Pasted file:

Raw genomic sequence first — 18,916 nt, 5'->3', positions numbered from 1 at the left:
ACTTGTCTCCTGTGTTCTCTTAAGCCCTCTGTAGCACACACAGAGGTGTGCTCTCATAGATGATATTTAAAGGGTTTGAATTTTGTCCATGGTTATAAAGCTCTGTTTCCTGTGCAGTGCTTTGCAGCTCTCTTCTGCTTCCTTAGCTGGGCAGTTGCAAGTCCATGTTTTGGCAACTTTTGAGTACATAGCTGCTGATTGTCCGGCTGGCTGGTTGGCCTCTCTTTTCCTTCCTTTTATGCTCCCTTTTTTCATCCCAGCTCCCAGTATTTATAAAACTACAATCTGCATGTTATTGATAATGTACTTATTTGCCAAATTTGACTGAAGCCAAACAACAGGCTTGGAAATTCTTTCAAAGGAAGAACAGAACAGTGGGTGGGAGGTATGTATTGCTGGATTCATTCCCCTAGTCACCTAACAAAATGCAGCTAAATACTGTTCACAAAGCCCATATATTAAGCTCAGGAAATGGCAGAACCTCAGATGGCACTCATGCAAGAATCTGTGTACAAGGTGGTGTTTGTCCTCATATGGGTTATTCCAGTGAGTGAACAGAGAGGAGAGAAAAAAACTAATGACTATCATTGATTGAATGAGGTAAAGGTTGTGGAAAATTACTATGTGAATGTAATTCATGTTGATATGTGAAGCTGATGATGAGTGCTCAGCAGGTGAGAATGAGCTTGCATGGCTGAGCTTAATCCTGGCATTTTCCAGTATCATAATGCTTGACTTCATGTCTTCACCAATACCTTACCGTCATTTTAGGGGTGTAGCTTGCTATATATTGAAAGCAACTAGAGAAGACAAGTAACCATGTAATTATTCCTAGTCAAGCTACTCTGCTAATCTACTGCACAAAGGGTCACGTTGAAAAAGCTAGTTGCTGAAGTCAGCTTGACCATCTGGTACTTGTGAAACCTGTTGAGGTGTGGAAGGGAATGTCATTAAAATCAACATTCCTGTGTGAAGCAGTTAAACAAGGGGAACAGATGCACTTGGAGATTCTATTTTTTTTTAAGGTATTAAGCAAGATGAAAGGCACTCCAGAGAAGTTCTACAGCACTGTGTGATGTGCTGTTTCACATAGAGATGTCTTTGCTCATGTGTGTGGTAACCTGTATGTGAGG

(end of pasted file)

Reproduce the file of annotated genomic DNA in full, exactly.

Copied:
Raw genomic sequence first — 18,916 nt, 5'->3', positions numbered from 1 at the left:
ACTTGTCTCCTGTGTTCTCTTAAGCCCTCTGTAGCACACACAGAGGTGTGCTCTCATAGATGATATTTAAAGGGTTTGAATTTTGTCCATGGTTATAAAGCTCTGTTTCCTGTGCAGTGCTTTGCAGCTCTCTTCTGCTTCCTTAGCTGGGCAGTTGCAAGTCCATGTTTTGGCAACTTTTGAGTACATAGCTGCTGATTGTCCGGCTGGCTGGTTGGCCTCTCTTTTCCTTCCTTTTATGCTCCCTTTTTTCATCCCAGCTCCCAGTATTTATAAAACTACAATCTGCATGTTATTGATAATGTACTTATTTGCCAAATTTGACTGAAGCCAAACAACAGGCTTGGAAATTCTTTCAAAGGAAGAACAGAACAGTGGGTGGGAGGTATGTATTGCTGGATTCATTCCCCTAGTCACCTAACAAAATGCAGCTAAATACTGTTCACAAAGCCCATATATTAAGCTCAGGAAATGGCAGAACCTCAGATGGCACTCATGCAAGAATCTGTGTACAAGGTGGTGTTTGTCCTCATATGGGTTATTCCAGTGAGTGAACAGAGAGGAGAGAAAAAAACTAATGACTATCATTGATTGAATGAGGTAAAGGTTGTGGAAAATTACTATGTGAATGTAATTCATGTTGATATGTGAAGCTGATGATGAGTGCTCAGCAGGTGAGAATGAGCTTGCATGGCTGAGCTTAATCCTGGCATTTTCCAGTATCATAATGCTTGACTTCATGTCTTCACCAATACCTTACCGTCATTTTAGGGGTGTAGCTTGCTATATATTGAAAGCAACTAGAGAAGACAAGTAACCATGTAATTATTCCTAGTCAAGCTACTCTGCTAATCTACTGCACAAAGGGTCACGTTGAAAAAGCTAGTTGCTGAAGTCAGCTTGACCATCTGGTACTTGTGAAACCTGTTGAGGTGTGGAAGGGAATGTCATTAAAATCAACATTCCTGTGTGAAGCAGTTAAACAAGGGGAACAGATGCACTTGGAGATTCTATTTTTTTTTAAGGTATTAAGCAAGATGAAAGGCACTCCAGAGAAGTTCTACAGCACTGTGTGATGTGCTGTTTCACATAGAGATGTCTTTGCTCATGTGTGTGGTAACCTGTATGTGAGG